Birth Control Pills May Alter Women's Mate Selection
Results of a recent study suggest that the birth control pill may alter the type of men women seek for in a partner.
Published in Trends in Ecology and Evolution, the research article titled "Does the Contraceptive Pill Alter Mate Choice In Humans" focuses on secondary effects of 40 years of widespread usage of the birth control pill, and finds that by altering hormonal cycles, the pill might have an effect on women's choice of mates.
According to Dr. Alexandra Alvergne and Dr. Virpi Lummaa of the University of Sheffield, co-authors of the study, women who are ovulating prefer men who are more masculine and "more genetically unrelated, while women who are not ovulating prefer guys who are more feminine and genetically more similar. Since the pill contains synthetic versions of the female hormones estrogen and progesterone which supress ovulation, women who take the pill might be less likely to be attracted to masculine men.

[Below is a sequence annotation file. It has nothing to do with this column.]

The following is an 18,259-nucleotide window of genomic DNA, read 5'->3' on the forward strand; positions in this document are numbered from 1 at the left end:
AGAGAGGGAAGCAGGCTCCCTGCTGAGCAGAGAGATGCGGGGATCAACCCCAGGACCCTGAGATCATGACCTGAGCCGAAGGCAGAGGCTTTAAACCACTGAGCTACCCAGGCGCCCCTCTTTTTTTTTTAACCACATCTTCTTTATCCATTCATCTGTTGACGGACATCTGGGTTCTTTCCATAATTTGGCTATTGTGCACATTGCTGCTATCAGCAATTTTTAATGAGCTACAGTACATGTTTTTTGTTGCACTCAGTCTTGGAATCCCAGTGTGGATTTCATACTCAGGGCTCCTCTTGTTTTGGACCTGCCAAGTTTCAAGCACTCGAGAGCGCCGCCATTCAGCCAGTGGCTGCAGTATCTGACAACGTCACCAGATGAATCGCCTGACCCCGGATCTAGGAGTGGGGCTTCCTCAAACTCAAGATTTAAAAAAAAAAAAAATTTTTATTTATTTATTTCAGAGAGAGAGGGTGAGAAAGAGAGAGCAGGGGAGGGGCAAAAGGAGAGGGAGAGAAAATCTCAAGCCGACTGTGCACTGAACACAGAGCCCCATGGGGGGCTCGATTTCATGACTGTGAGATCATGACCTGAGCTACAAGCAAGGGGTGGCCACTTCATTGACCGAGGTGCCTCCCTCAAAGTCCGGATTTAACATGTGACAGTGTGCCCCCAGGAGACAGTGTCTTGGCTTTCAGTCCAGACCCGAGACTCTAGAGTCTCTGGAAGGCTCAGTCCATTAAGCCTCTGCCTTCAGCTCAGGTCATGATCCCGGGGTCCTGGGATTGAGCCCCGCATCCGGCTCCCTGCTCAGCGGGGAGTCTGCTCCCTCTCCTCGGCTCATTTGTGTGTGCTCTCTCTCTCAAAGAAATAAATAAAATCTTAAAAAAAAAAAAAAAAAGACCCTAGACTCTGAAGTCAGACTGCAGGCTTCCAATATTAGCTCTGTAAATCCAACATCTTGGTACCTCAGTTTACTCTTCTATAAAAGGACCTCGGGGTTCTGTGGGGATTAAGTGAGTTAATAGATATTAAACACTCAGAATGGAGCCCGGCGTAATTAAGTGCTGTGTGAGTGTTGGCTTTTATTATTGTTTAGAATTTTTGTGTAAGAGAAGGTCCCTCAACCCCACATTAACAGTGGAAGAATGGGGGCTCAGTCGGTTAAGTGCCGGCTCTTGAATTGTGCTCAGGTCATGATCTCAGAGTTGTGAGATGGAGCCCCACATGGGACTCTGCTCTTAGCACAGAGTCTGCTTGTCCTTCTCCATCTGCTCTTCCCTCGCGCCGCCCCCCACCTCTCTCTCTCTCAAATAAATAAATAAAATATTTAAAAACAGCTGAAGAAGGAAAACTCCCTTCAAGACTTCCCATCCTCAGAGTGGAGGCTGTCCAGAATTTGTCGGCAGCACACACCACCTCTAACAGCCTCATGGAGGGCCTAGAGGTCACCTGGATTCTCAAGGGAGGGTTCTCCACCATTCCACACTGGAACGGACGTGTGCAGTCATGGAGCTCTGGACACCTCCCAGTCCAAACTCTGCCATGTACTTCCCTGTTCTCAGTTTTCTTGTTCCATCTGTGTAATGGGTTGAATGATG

On the other hand, men, given a choice, will gravitate towards an ovulating female rather than a non-ovulating female. This coincides with the results of previous studies which showed that women are more attractive to men around the time of ovulation. Past studies have also shown that women's tastes in men change depending on the time of the month they are in related to their menstrual cycle.
"While the general trend certainly points to the direction that the pill might indeed affect mate preferences in both sexes in a very intriguing way, we badly need further studies experimentally testing these effects...So, at this point, I wouldn't like to raise any concern among the pill users, just awareness that these type of effects might also be possible," said Virpi Lummaa
Future research should focus on two questions in particular, she said: Does use of the pill affect marital relationship, satisfaction and durability; and does it affect the ability of couples to reproduce?